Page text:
Here’s a peek at what happened during week two of the Flamenco Tour to Jerez …
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You've heard many examples of different artists singing cuplés in the previous four posts. Now it's time to see how one dances to a cuplé, and I've got one of the best possible examples for you, Carmen Herrera. Following the video I'll talk about how to dance bulerías to a cuplé then share one of the songs you'll hear and its translation.
Let's begin by watching Carmen as she dances to the singing of father and sons Alfonso Carpio "Mijita," Alfonso Carpio "Mijita Hijo," and José Carpio "Mijita." They are at a juerga at Peña de la Bulería in Jerez. The video is queued to begin where Carmen starts dancing at 4 minutes 30 seconds (though I'm pretty sure you'll want to go back and watch the whole thing at some point.) Today's song begins about five minutes in. The guys share in the singing, and it's kind of impossible not to get excited watching the interplay between them.
While you watch, notice how Carmen's dancing changes as the song progresses. Notice how she reacts to her three singers and where she puts her remates. Notice when she brings the energy up ...
I am in Sevilla where the bells of the catederál keep ringing and the birds keep singing. That was not meant to rhyme, it just did. In Jerez there were lots of birds but not so many bells. And speaking of Jerez, last Saturday we went to hear José Carpio, "El Mijita," sing at a new little bar called Zoniquete. I mean it when I say that the place was small.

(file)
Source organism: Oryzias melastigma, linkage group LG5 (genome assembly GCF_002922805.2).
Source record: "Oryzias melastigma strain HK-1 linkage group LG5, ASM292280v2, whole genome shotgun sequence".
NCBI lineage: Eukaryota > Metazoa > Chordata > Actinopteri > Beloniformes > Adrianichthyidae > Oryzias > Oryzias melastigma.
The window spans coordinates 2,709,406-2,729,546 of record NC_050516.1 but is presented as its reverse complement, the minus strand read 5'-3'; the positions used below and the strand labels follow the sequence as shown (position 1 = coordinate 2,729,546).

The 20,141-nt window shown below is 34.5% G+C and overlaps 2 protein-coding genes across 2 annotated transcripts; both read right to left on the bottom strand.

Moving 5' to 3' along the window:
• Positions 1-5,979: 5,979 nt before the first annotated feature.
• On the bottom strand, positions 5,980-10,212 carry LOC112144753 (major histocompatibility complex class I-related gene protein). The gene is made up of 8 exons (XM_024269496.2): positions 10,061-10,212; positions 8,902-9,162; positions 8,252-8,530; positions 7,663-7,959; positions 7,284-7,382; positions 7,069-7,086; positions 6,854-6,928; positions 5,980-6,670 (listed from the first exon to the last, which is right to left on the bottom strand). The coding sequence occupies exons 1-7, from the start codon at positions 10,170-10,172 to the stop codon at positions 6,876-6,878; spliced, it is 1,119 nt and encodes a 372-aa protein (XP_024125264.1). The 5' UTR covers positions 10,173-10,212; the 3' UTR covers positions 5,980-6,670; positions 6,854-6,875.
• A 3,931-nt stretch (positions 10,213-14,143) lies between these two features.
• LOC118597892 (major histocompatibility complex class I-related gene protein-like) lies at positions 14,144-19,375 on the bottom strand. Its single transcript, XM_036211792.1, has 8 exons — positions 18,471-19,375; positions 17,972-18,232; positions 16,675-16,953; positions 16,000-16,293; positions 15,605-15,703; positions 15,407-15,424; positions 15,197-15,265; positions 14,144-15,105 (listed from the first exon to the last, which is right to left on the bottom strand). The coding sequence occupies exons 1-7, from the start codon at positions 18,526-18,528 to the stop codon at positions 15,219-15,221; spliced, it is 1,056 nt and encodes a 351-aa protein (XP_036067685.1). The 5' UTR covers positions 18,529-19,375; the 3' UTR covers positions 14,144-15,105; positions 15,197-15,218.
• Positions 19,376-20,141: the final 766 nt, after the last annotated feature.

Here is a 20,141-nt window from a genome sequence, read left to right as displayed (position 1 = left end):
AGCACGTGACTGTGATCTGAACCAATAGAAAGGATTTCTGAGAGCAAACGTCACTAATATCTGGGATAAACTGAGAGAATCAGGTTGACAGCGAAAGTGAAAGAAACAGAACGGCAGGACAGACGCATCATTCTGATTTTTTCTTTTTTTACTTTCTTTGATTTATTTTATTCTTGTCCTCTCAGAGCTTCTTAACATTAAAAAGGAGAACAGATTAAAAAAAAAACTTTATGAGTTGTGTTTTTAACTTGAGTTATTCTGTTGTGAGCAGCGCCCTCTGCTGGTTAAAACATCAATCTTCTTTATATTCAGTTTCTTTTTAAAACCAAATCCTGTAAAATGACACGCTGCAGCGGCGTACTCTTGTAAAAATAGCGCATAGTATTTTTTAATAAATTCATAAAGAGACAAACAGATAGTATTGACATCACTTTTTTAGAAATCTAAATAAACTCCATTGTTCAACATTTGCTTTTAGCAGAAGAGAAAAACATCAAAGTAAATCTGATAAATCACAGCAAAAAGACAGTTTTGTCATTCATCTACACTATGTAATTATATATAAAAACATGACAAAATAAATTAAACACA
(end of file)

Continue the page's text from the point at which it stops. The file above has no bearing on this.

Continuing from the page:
It was verdaderamente íntimo.
We were on our way home from dinner. Still on a high after our private show with Mercedes, Santiago Lara, and David Lagos earlier that evening. Everyone was sleepy from the classes, the shows, from everything. We could have gone home. And some did. But Cherie, Frieda, Stefani, and I decided to stop by the bar to see if anything was happening yet.
It was only 10:00, and there was nothing going on. Except that the performers were there. So we got something to drink and waited. The show was supposedly set to start at 10:30. Of course we knew it wouldn't start until well after. Still, I figured I'd ask when the singing would begin.
Cuando llega la gente.
"When people get here."